That outline piqued my interest very quickly. Besides maybe misinterpreting what “post-human” means (it means beyond humanity, not after humanity), I can get behind almost everything in that description. While we may avoid actually doing something as a society to stop climate change before it one day destroys the planet to a point that we can’t continue living on it, it’s a fun idea to explore in music and art. Much like our species in the oncoming ecological collapse, it will never get old.

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This idea is shown upfront from the get-go, with opening track, ‘Syzygy’. After some extensive research that comprised of me Googling the definition of a single word, I discovered that it means ‘a pair of connected or corresponding things’, in this case meaning humans and the environment. That's pretty fitting, as the lyrics are about considering your death, and about how the world will go through its normal processes and reduce you to dust, to fade away and be forgotten, and how the earth will have to adjust accordingly to our absence. Considering the word “sygyzy” is so obviously Eastern-European, I thought the song was going to be a Hungarian goulash recipe. And I was pleasantly surprised.

The first lyrics from the song are ‘Let the cold clear water/cleanse my spirit/ let the [torrent?] smooth my bones/to river stones’. The song goes on, with the lyrics generally detailing how the earth will continue going about its business long after us and everything will be fine in the long run. While I do hate comparing everything to Lovecraft these days, it is Lovecraftian in a way. It's about coming to terms with our own insignificance in face of the terrifyingly grander scheme of things.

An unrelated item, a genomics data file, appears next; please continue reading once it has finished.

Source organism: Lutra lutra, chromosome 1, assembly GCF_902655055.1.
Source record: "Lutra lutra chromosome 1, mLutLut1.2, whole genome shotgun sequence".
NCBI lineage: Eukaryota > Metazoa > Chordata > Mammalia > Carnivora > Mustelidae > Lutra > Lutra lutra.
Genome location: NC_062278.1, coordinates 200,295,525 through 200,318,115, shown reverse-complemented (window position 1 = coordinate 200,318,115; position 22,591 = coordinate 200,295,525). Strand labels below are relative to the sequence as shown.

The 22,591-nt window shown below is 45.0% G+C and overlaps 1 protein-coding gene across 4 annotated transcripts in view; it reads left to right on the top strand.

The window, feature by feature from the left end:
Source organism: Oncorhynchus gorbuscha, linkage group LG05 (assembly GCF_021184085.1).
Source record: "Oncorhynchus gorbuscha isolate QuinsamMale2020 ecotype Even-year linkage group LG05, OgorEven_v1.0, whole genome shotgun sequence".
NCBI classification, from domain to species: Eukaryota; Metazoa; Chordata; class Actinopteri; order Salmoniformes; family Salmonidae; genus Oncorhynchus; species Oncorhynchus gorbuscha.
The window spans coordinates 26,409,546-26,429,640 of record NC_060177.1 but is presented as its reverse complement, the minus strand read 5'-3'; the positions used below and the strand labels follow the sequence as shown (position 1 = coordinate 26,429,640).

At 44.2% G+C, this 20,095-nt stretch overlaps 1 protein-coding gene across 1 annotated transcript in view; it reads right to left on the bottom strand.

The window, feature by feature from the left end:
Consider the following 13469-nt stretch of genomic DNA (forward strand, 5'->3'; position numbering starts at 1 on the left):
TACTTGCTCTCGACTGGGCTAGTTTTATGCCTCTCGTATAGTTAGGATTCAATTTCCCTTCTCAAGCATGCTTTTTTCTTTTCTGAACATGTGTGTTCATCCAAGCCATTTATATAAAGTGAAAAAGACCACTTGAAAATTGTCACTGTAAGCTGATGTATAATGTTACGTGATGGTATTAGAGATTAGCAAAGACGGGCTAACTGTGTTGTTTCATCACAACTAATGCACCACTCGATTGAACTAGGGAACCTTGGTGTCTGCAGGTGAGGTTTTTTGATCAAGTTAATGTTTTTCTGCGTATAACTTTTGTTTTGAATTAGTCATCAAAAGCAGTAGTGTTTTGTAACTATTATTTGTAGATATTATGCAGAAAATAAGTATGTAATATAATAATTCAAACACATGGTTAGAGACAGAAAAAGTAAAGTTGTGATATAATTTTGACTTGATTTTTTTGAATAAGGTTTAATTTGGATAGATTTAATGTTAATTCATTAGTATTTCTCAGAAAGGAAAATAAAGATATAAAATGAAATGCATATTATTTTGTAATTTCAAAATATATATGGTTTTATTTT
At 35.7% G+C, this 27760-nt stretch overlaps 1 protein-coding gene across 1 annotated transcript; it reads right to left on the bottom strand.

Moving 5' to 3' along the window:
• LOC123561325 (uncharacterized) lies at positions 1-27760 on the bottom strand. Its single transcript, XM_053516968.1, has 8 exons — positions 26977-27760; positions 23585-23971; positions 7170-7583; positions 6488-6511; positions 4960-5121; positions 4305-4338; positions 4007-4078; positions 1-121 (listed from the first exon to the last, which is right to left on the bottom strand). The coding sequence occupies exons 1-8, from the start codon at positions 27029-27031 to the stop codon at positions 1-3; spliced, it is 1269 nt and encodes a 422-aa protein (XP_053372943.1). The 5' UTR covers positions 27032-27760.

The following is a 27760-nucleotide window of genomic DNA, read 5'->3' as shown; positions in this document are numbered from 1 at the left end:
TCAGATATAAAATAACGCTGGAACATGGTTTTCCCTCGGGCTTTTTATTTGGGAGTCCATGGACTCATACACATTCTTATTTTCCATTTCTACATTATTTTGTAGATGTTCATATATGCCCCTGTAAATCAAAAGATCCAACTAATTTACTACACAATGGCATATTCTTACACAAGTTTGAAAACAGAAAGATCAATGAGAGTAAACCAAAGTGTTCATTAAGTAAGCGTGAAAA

Frankly, I couldn’t quite make out the lyrics for the other two cleaner songs, so I’m not going to attempt anything resembling an interpretation of what they may mean. Though, the title of ‘Vernal Equinox’ gives us some hints. As the vernal equinox is March 20-21, which is associated with the beginning of Spring in the US. It doesn’t take a wizard to relate this back to the above description; Spring, a new life cycle, rebirth. I don't need to spell it out anymore. Now, onto the tunes!

[caption id="attachment_1106959" align="aligncenter" width="760"] Dead To A Dying World, 2019. PC: Kathleen Kennedy.[/caption]